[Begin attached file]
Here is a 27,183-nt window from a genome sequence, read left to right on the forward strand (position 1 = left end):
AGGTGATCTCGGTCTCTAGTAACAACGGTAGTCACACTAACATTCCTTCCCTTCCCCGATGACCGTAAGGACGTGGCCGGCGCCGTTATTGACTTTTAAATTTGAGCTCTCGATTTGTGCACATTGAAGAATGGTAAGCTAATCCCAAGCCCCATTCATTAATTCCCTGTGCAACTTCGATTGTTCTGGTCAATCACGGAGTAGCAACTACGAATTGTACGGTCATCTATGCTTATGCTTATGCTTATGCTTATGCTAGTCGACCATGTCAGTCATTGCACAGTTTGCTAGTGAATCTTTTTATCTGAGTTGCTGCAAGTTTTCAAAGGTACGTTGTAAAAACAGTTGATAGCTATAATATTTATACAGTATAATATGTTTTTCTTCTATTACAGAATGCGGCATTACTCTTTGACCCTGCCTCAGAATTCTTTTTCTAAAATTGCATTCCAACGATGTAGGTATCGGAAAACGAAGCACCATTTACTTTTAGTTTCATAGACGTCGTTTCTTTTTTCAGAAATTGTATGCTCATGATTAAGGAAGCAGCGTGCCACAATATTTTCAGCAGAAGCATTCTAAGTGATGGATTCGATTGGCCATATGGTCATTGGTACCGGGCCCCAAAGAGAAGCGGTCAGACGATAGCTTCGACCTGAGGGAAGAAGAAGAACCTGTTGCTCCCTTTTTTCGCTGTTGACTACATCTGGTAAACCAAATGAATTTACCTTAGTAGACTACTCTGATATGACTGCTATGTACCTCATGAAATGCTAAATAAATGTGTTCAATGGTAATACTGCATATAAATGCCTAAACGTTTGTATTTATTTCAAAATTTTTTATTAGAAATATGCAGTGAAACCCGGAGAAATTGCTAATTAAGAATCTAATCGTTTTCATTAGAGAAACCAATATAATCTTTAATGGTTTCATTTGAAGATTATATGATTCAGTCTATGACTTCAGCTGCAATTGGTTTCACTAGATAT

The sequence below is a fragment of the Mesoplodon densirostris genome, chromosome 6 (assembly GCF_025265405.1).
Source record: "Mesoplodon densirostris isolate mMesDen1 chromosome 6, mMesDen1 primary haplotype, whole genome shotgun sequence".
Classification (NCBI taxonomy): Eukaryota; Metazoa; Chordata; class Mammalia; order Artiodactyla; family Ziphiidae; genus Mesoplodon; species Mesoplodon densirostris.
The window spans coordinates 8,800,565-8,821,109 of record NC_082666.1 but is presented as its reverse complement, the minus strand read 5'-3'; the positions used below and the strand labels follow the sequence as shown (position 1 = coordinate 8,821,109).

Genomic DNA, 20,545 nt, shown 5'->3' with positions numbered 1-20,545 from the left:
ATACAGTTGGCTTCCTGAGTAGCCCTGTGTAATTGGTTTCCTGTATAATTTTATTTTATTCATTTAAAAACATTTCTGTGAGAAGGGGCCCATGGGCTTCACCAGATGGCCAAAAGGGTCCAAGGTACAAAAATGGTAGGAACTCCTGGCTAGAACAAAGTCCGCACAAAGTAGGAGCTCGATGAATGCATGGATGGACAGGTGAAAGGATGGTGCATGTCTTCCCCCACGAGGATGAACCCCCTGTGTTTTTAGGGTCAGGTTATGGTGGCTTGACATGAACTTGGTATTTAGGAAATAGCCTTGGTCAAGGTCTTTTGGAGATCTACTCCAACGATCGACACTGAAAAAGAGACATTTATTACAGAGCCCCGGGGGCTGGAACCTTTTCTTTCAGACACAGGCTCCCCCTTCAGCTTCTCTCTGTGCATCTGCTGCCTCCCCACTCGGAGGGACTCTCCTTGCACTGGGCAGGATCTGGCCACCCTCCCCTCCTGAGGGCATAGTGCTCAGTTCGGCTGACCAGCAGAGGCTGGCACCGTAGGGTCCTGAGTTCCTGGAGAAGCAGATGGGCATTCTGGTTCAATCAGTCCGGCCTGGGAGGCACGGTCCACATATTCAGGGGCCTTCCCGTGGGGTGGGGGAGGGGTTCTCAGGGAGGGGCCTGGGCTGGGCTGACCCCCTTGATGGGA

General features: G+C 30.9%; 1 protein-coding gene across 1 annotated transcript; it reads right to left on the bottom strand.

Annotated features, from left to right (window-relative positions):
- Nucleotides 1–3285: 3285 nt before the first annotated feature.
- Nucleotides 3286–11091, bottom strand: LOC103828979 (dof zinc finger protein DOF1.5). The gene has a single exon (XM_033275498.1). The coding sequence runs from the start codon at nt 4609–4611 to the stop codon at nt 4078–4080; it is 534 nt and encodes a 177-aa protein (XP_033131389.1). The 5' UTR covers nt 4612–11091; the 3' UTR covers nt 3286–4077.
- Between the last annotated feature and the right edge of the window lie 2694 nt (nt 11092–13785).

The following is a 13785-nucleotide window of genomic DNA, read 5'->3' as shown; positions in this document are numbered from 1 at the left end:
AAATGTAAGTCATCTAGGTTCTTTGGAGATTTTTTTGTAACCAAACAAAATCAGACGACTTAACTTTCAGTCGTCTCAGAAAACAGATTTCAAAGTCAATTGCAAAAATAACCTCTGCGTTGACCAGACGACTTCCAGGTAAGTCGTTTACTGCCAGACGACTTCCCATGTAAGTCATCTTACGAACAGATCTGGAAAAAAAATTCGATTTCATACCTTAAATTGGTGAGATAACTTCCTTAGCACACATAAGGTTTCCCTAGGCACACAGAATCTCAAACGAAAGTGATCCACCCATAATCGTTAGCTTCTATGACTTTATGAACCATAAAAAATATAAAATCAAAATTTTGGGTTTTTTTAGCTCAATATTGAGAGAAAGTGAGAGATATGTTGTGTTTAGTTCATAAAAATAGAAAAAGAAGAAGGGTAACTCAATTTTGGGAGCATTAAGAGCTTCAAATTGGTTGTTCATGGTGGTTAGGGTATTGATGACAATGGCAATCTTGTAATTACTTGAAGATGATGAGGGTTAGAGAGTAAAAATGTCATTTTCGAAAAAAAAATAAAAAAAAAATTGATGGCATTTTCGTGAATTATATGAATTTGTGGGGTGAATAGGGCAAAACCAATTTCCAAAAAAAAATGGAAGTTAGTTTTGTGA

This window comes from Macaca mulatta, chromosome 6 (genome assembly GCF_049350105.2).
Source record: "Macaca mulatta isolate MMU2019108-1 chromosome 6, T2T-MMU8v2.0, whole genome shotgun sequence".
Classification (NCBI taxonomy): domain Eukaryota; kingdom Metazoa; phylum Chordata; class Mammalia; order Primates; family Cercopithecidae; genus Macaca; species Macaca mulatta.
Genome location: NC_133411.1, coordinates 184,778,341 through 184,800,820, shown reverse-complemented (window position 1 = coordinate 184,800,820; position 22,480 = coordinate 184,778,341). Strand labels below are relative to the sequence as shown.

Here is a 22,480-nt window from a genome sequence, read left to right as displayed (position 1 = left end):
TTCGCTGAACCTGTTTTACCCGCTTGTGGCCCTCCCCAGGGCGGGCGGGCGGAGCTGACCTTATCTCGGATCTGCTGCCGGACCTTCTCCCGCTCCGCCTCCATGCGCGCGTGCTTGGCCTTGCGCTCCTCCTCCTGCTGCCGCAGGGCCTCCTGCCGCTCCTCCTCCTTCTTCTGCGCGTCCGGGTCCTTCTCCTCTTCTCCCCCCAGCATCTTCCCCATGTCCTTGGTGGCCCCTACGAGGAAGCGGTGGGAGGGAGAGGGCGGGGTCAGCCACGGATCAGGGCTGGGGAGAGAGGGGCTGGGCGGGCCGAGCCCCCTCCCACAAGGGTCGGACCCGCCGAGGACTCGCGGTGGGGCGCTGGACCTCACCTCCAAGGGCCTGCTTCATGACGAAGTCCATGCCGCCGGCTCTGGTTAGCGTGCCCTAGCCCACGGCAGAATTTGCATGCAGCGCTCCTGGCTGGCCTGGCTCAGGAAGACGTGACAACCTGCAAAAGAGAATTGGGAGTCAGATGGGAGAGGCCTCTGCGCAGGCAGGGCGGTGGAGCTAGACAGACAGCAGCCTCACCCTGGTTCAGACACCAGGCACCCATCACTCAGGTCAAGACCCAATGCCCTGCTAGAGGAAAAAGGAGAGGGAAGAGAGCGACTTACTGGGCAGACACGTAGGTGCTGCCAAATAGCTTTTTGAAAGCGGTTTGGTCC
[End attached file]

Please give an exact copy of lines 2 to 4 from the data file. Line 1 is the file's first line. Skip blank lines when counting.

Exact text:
AGGTGATCTCGGTCTCTAGTAACAACGGTAGTCACACTAACATTCCTTCCCTTCCCCGATGACCGTAAGGACGTGGCCGGCGCCGTTATTGACTTTTAAATTTGAGCTCTCGATTTGTGCACATTGAAGAATGGTAAGCTAATCCCAAGCCCCATTCATTAATTCCCTGTGCAACTTCGATTGTTCTGGTCAATCACGGAGTAGCAACTACGAATTGTACGGTCATCTATGCTTATGCTTATGCTTATGCTTATGCTAGTCGACCATGTCAGTCATTGCACAGTTTGCTAGTGAATCTTTTTATCTGAGTTGCTGCAAGTTTTCAAAGGTACGTTGTAAAAACAGTTGATAGCTATAATATTTATACAGTATAATATGTTTTTCTTCTATTACAGAATGCGGCATTACTCTTTGACCCTGCCTCAGAATTCTTTTTCTAAAATTGCATTCCAACGATGTAGGTATCGGAAAACGAAGCACCATTTACTTTTAGTTTCATAGACGTCGTTTCTTTTTTCAGAAATTGTATGCTCATGATTAAGGAAGCAGCGTGCCACAATATTTTCAGCAGAAGCATTCTAAGTGATGGATTCGATTGGCCATATGGTCATTGGTACCGGGCCCCAAAGAGAAGCGGTCAGACGATAGCTTCGACCTGAGGGAAGAAGAAGAACCTGTTGCTCCCTTTTTTCGCTGTTGACTACATCTGGTAAACCAAATGAATTTACCTTAGTAGACTACTCTGATATGACTGCTATGTACCTCATGAAATGCTAAATAAATGTGTTCAATGGTAATACTGCATATAAATGCCTAAACGTTTGTATTTATTTCAAAATTTTTTATTAGAAATATGCAGTGAAACCCGGAGAAATTGCTAATTAAGAATCTAATCGTTTTCATTAGAGAAACCAATATAATCTTTAATGGTTTCATTTGAAGATTATATGATTCAGTCTATGACTTCAGCTGCAATTGGTTTCACTAGATAT

The sequence below is a fragment of the Mesoplodon densirostris genome, chromosome 6 (assembly GCF_025265405.1).
Source record: "Mesoplodon densirostris isolate mMesDen1 chromosome 6, mMesDen1 primary haplotype, whole genome shotgun sequence".